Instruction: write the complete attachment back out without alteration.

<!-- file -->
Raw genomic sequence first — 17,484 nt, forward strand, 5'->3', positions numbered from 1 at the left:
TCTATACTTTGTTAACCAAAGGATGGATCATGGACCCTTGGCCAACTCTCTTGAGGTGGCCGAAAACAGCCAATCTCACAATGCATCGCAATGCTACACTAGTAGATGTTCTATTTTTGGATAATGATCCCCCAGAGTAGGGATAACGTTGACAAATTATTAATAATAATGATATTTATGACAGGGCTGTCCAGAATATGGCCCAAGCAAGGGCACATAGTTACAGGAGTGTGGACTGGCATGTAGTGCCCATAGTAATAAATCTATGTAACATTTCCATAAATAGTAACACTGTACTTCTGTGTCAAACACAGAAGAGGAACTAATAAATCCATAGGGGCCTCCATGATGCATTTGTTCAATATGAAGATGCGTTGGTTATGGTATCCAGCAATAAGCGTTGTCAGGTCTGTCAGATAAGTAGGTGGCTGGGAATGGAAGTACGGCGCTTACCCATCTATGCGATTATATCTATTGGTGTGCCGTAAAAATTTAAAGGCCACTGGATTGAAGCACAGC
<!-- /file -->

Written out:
Raw genomic sequence first — 17,484 nt, forward strand, 5'->3', positions numbered from 1 at the left:
TCTATACTTTGTTAACCAAAGGATGGATCATGGACCCTTGGCCAACTCTCTTGAGGTGGCCGAAAACAGCCAATCTCACAATGCATCGCAATGCTACACTAGTAGATGTTCTATTTTTGGATAATGATCCCCCAGAGTAGGGATAACGTTGACAAATTATTAATAATAATGATATTTATGACAGGGCTGTCCAGAATATGGCCCAAGCAAGGGCACATAGTTACAGGAGTGTGGACTGGCATGTAGTGCCCATAGTAATAAATCTATGTAACATTTCCATAAATAGTAACACTGTACTTCTGTGTCAAACACAGAAGAGGAACTAATAAATCCATAGGGGCCTCCATGATGCATTTGTTCAATATGAAGATGCGTTGGTTATGGTATCCAGCAATAAGCGTTGTCAGGTCTGTCAGATAAGTAGGTGGCTGGGAATGGAAGTACGGCGCTTACCCATCTATGCGATTATATCTATTGGTGTGCCGTAAAAATTTAAAGGCCACTGGATTGAAGCACAGC